COLUMBIA, SC (AP) — Republican presidential hopeful Vivek Ramaswamy on Thursday voiced his support for changing the general voting age in the United States to 25, unless younger Americans complete at least six months of service in the military or as a first responder, or pass the same citizenship. test administered to those who wish to become naturalized citizens.
Ramaswamy’s campaign announced the biotech entrepreneur and “anti-woke” activist’s push for a U.S. constitutional amendment promoting “civic duty voting,” which he announced in a press release and detailed during a campaign event in Urbandale, Iowa.
Revising the Constitution is no simple task, as it requires overwhelming support in Congress and state legislatures. Still, Ramaswamy said in his statement that “the absence of national pride is a serious threat to the future of our country” and argued that his proposal “can create a sense of purpose and shared responsibility among young Americans to become educated citizens.”
On Twitter during his event in Iowa, Ramaswamy acknowledged: “I understand that not everyone will like this proposal and that it will take persuasion to convince many of its merits, but I am prepared to take it on.”
At 37, Ramaswamy is the youngest person vying for the 2024 GOP presidential nomination in a field that already includes several candidates in their 70s, including former President Donald Trump and former Arkansas Gov. Asa Hutchinson.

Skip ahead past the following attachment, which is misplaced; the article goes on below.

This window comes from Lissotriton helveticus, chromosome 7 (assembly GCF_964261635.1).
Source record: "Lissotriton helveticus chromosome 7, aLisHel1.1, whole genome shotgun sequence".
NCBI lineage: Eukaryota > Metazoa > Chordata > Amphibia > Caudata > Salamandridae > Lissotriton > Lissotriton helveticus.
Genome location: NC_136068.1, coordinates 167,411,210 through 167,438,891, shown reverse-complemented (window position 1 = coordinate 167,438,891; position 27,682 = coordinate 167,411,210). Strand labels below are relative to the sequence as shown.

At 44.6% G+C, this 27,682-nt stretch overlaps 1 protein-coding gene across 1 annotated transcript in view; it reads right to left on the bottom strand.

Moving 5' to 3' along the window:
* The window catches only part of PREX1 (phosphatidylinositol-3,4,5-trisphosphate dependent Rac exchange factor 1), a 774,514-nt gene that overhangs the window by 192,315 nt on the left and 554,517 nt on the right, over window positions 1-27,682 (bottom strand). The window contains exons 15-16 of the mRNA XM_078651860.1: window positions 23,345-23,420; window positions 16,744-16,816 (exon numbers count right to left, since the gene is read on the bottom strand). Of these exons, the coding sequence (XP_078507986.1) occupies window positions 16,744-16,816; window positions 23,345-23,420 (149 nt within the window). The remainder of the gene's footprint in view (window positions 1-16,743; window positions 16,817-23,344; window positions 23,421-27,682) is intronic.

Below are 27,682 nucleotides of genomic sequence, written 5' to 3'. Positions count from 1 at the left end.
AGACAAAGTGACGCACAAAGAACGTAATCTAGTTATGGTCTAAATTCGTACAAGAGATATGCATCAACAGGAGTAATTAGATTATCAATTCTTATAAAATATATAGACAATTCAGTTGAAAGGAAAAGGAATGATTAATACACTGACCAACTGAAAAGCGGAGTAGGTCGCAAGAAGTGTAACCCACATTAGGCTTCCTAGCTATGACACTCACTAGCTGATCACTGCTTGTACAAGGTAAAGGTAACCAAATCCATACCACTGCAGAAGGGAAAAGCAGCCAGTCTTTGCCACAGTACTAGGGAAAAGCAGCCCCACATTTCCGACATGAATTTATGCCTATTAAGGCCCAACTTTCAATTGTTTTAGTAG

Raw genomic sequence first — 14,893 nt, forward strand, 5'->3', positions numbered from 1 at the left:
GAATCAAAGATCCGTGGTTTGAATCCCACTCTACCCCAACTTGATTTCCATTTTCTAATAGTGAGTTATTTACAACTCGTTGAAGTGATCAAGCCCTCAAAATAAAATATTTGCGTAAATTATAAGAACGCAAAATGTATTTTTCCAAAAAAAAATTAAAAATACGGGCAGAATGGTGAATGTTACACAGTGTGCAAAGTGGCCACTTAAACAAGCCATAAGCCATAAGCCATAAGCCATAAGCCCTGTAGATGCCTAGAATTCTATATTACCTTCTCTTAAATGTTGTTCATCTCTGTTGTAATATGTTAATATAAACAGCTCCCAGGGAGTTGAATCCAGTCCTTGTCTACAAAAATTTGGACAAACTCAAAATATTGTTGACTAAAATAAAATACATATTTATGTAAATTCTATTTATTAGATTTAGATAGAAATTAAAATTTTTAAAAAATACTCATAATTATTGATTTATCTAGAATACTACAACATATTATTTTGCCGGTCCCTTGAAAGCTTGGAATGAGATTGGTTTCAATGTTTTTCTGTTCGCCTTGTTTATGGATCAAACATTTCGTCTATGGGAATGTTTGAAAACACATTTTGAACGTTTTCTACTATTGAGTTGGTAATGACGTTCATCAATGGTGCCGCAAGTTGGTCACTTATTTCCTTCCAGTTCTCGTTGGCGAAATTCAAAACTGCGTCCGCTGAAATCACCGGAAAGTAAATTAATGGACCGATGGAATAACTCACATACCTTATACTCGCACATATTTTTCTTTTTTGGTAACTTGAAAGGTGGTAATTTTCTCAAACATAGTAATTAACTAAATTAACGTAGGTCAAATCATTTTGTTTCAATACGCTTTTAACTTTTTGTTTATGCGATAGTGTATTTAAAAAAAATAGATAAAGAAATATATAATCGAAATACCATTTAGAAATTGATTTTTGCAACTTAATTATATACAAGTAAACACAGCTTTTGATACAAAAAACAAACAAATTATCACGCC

Another challenger, former UN ambassador and South Carolina governor Nikki Haley, 51, has called for a new generation of political leadership central to her campaign, even arguing that cognitive tests they should be necessary for senior politicians.
Making changes to the US Constitution requires the approval of two-thirds of Congress, as well as three-quarters of state legislatures.
The 26th Amendment, ratified in 1971, lowered the federal voting age from 21 to 18. The debate had begun decades earlier during World War II, when Congress lowered the minimum draft age to 18, prompting the slogan “old enough to fight, old enough to vote.”
States began moving toward lowering their voting age, following a call by President Dwight Eisenhower in 1954. More pressure for general changes came during the Vietnam War, and in 1970, the Congress amended the Voting Rights Act, lowering the voting age in federal, state, and local elections to 18.
A handful of states sued the federal government, arguing that Congress had no jurisdiction over state voting ages, with which the Supreme Court agreed. A constitutional amendment, which superseded any state law with thresholds higher than 18, was quickly passed by Congress and ratified by three-quarters of the states.
As part of his proposal, Ramaswamy argued that his plan would require “no additional government bureaucracy” to administer, and said the debate generated by his proposal “will itself catalyze a long-overdue conversation in America about what it means to be a citizen and how to encourage it”. civic pride in the next generation.”
Meg Kinnard can be contacted at